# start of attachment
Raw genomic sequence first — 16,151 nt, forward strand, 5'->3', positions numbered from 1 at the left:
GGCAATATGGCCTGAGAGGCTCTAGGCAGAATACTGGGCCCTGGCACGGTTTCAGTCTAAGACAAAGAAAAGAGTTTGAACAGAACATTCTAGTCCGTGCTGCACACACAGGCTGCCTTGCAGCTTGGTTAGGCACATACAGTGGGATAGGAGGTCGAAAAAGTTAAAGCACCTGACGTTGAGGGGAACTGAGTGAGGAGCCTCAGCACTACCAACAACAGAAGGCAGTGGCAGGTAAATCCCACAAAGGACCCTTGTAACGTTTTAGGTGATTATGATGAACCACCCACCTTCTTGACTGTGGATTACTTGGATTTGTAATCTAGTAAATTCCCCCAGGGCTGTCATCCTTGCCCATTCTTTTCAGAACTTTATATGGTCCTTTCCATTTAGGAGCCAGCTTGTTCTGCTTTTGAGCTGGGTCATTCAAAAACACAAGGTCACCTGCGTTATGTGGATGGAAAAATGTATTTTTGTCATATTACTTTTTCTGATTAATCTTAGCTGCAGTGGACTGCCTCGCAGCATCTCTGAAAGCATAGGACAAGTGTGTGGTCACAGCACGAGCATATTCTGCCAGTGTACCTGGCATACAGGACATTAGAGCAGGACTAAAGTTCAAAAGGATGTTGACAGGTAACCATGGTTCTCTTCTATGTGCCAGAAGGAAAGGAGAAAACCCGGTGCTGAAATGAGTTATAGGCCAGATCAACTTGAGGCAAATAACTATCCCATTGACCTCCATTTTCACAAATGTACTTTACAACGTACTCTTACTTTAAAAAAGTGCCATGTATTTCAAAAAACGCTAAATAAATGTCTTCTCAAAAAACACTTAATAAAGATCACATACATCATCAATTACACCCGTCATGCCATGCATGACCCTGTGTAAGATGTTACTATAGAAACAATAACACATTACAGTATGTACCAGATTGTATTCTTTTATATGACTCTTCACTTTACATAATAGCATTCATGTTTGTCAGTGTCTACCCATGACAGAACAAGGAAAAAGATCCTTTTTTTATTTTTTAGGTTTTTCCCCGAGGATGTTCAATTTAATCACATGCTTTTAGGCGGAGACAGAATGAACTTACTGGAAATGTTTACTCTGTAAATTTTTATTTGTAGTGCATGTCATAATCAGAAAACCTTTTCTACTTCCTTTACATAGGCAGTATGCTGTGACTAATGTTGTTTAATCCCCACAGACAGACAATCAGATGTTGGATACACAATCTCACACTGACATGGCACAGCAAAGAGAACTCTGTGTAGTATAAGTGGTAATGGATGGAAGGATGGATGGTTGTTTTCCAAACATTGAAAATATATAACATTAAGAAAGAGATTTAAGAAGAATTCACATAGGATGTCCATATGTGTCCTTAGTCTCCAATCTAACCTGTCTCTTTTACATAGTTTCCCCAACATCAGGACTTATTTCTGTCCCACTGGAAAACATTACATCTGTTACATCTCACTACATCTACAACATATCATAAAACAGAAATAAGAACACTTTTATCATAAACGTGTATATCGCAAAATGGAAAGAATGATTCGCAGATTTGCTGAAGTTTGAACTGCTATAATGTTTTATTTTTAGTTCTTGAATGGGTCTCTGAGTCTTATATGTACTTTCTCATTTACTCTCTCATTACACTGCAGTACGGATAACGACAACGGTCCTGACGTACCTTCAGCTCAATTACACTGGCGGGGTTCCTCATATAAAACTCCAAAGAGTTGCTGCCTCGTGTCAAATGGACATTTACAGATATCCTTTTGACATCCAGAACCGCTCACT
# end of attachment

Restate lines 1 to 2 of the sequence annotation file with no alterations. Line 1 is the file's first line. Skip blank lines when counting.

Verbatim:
Raw genomic sequence first — 16,151 nt, forward strand, 5'->3', positions numbered from 1 at the left:
GGCAATATGGCCTGAGAGGCTCTAGGCAGAATACTGGGCCCTGGCACGGTTTCAGTCTAAGACAAAGAAAAGAGTTTGAACAGAACATTCTAGTCCGTGCTGCACACACAGGCTGCCTTGCAGCTTGGTTAGGCACATACAGTGGGATAGGAGGTCGAAAAAGTTAAAGCACCTGACGTTGAGGGGAACTGAGTGAGGAGCCTCAGCACTACCAACAACAGAAGGCAGTGGCAGGTAAATCCCACAAAGGACCCTTGTAACGTTTTAGGTGATTATGATGAACCACCCACCTTCTTGACTGTGGATTACTTGGATTTGTAATCTAGTAAATTCCCCCAGGGCTGTCATCCTTGCCCATTCTTTTCAGAACTTTATATGGTCCTTTCCATTTAGGAGCCAGCTTGTTCTGCTTTTGAGCTGGGTCATTCAAAAACACAAGGTCACCTGCGTTATGTGGATGGAAAAATGTATTTTTGTCATATTACTTTTTCTGATTAATCTTAGCTGCAGTGGACTGCCTCGCAGCATCTCTGAAAGCATAGGACAAGTGTGTGGTCACAGCACGAGCATATTCTGCCAGTGTACCTGGCATACAGGACATTAGAGCAGGACTAAAGTTCAAAAGGATGTTGACAGGTAACCATGGTTCTCTTCTATGTGCCAGAAGGAAAGGAGAAAACCCGGTGCTGAAATGAGTTATAGGCCAGATCAACTTGAGGCAAATAACTATCCCATTGACCTCCATTTTCACAAATGTACTTTACAACGTACTCTTACTTTAAAAAAGTGCCATGTATTTCAAAAAACGCTAAATAAATGTCTTCTCAAAAAACACTTAATAAAGATCACATACATCATCAATTACACCCGTCATGCCATGCATGACCCTGTGTAAGATGTTACTATAGAAACAATAACACATTACAGTATGTACCAGATTGTATTCTTTTATATGACTCTTCACTTTACATAATAGCATTCATGTTTGTCAGTGTCTACCCATGACAGAACAAGGAAAAAGATCCTTTTTTTATTTTTTAGGTTTTTCCCCGAGGATGTTCAATTTAATCACATGCTTTTAGGCGGAGACAGAATGAACTTACTGGAAATGTTTACTCTGTAAATTTTTATTTGTAGTGCATGTCATAATCAGAAAACCTTTTCTACTTCCTTTACATAGGCAGTATGCTGTGACTAATGTTGTTTAATCCCCACAGACAGACAATCAGATGTTGGATACACAATCTCACACTGACATGGCACAGCAAAGAGAACTCTGTGTAGTATAAGTGGTAATGGATGGAAGGATGGATGGTTGTTTTCCAAACATTGAAAATATATAACATTAAGAAAGAGATTTAAGAAGAATTCACATAGGATGTCCATATGTGTCCTTAGTCTCCAATCTAACCTGTCTCTTTTACATAGTTTCCCCAACATCAGGACTTATTTCTGTCCCACTGGAAAACATTACATCTGTTACATCTCACTACATCTACAACATATCATAAAACAGAAATAAGAACACTTTTATCATAAACGTGTATATCGCAAAATGGAAAGAATGATTCGCAGATTTGCTGAAGTTTGAACTGCTATAATGTTTTATTTTTAGTTCTTGAATGGGTCTCTGAGTCTTATATGTACTTTCTCATTTACTCTCTCATTACACTGCAGTACGGATAACGACAACGGTCCTGACGTACCTTCAGCTCAATTACACTGGCGGGGTTCCTCATATAAAACTCCAAAGAGTTGCTGCCTCGTGTCAAATGGACATTTACAGATATCCTTTTGACATCCAGAACCGCTCACT